Although Israelis report being happy on a personal level, they take a critical attitude toward the state and to what is happening in Israel’s public sphere. A bitter cloud hovers over our public life, which is indeed not without flaws. But from time to time an opportunity arises for us to raise our heads above the daily fray and look at our bigger picture, as a country and as a society. Next week such a moment will occur: the Jewish people will celebrate the 125th anniversary of the First Zionist Congress, held in Basel, Switzerland.
Today’s Israel is a direct product of what transpired over three days at the Basel Municipal Casino at the end of the 19th century. Theodor Herzl, who initiated the Congress, sought to arouse national sentiment and consciousness among Jews, and his success in doing so animates Israeli society to this day. Zionism prior to the Congress was based on local organizations. In those three days, Zionism coalesced as a global movement, which enabled it to become a player in the international arena and assert the claim for recognition of the Jewish people’s right to self-determination and sovereignty in the Land of Israel.
Most of the national movements founded over the past 200 years did not arise within democratic frameworks; in many cases, they emerged from fratricidal wars and enormous bloodshed. Not so with us: The Basel Congress bequeathed to Zionism and, later, the State of Israel, the democratic way.
A representative election system was established there, and elected institutions were established that constituted an organizational infrastructure for the movement’s continued operation. This was a remarkable achievement considering that most of the delegates came from non-democratic states. Some saw Herzl as a “messiah,” and many at the Congress called him a “king,” but the actual proceedings were completely democratic.
The spirit of Basel – a huge awakening of Jews taking Jewish destiny into their own hands while defining goals, objectives and plans of action – was movingly expressed at the time by the British writer Israel Zangwill: “By the rivers of Babylon we sat down and wept as we remembered Zion. By the rivers of Basel, we resolved to weep no more.”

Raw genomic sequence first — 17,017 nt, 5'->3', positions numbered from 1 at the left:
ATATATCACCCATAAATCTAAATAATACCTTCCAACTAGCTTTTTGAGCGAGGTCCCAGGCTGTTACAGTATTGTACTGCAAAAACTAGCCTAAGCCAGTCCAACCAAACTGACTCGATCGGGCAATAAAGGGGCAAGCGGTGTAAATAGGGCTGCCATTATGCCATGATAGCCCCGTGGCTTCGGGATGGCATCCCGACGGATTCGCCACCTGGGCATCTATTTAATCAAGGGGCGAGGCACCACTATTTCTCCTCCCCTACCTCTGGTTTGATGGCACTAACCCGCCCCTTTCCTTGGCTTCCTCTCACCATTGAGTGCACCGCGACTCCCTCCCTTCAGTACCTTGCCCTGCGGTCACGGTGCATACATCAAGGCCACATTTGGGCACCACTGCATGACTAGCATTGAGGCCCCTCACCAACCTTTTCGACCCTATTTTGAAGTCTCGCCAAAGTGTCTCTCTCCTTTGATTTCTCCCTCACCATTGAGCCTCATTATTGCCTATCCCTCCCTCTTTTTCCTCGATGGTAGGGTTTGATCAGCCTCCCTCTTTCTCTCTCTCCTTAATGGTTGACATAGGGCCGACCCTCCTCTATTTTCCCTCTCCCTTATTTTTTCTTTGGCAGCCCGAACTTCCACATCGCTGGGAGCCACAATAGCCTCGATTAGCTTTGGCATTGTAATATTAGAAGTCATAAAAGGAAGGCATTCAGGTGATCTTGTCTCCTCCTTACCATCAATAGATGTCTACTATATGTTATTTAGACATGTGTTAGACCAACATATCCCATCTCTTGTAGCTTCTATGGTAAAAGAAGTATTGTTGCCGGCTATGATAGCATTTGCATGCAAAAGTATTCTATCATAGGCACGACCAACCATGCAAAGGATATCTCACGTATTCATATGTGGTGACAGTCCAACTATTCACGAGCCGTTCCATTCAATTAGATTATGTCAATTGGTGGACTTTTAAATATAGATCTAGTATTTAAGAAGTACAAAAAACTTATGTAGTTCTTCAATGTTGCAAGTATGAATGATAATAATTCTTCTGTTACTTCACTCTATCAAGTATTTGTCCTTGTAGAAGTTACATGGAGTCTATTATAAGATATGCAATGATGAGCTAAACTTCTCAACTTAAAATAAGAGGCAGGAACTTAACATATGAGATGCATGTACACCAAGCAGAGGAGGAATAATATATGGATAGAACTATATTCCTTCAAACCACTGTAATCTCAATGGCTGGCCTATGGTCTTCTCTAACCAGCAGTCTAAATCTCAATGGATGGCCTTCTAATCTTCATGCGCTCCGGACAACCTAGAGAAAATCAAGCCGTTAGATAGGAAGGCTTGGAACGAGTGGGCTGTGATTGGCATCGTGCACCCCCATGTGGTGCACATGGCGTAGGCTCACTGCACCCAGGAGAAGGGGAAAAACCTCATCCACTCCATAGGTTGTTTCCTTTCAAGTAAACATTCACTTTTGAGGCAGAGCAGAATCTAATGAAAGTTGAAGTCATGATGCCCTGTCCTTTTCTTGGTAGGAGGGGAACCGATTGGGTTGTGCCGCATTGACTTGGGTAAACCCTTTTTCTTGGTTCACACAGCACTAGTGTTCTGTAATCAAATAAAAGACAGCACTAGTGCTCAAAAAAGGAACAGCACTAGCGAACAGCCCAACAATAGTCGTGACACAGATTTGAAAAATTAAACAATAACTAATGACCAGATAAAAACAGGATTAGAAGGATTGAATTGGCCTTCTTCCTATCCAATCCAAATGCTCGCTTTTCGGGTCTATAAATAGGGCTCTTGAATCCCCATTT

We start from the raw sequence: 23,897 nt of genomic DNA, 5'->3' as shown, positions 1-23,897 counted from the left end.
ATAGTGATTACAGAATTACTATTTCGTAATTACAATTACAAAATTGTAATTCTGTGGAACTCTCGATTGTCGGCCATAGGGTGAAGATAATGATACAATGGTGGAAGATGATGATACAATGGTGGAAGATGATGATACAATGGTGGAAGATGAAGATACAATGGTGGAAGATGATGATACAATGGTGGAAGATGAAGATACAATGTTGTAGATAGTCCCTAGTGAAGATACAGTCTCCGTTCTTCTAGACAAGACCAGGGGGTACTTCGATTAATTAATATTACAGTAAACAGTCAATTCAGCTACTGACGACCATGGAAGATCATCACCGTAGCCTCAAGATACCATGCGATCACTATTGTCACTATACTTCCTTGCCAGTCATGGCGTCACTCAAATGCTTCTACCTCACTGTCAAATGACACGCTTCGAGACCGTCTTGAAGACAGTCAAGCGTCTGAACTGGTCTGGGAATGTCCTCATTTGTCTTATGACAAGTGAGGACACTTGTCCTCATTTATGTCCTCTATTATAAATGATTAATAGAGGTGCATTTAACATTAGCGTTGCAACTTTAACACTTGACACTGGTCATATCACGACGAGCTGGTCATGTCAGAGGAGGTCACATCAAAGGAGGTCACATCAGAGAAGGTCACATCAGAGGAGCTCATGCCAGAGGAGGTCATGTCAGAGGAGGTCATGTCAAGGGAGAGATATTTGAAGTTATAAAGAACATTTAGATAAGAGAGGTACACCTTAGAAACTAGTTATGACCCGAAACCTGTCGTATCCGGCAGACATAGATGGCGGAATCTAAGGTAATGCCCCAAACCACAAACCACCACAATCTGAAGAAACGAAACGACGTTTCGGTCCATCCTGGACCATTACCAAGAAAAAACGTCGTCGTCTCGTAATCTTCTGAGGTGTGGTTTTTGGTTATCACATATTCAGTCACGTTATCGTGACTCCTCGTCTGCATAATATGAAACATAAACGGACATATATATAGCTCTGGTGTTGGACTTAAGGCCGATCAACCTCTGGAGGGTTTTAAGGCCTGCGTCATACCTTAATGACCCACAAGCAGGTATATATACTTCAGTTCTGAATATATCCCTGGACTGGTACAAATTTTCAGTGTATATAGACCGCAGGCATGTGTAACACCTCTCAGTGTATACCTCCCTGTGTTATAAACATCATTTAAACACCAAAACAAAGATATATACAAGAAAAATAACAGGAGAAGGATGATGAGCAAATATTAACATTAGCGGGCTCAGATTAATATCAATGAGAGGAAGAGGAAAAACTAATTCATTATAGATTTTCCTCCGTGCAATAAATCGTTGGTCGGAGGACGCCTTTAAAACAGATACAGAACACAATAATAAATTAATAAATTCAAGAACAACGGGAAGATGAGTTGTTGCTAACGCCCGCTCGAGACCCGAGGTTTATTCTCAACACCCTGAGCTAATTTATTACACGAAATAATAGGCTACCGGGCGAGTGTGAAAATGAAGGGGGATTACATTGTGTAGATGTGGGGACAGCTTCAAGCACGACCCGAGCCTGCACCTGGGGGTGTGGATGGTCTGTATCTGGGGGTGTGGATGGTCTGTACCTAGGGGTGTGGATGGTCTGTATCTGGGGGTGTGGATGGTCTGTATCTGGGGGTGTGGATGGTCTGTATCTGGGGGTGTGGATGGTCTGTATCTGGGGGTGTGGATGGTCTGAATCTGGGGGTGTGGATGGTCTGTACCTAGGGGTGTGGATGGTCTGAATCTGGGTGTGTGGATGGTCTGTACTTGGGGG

Herzl was imbued with prophetic spirit: a few days after the Congress, he wrote in his diary the famous words: “At Basel I founded the Jewish state.” He refrained from saying it publicly, fearing anger on the part of the great powers of the time – the Russian tsar and the Turkish sultan – as well as “being answered with universal laughter.” But he goes on to say, “perhaps in five years, and certainly in 50 years, everyone will know it.” Exactly 50 years elapsed until 1948.
Many historians agree that Zionism is one of the most successful national movements of the modern era, if not the most successful of all. The post-Zionists and anti-Zionists raise their voices, but the facts speak for themselves: the goal of Zionism, as defined at the First Zionist Congress – “establishing for the Jewish people a publicly and legally assured home in Eretz Israel” – has been fully realized and is the Jewish world’s most important development of the past 2,000 years.
Not just a celebration
BUT THE anniversary of the Congress provides us not only the chance to celebrate past achievements, but also an opportunity to address future challenges for Zionism and the Jewish people. The pre-state Zionist thinkers expected that with the establishment of the state, the puzzle of Jewish identity would be solved. The identity difficulties of their own day were attributed to the fact that the Jews were scattered across the world without a significant center, to their lack of a common language, organized institutions or national leadership. The establishment of a state – territory, ingathering of exiles, national institutions, the revival of Hebrew – was thought to be the solution. In this, they were wrong.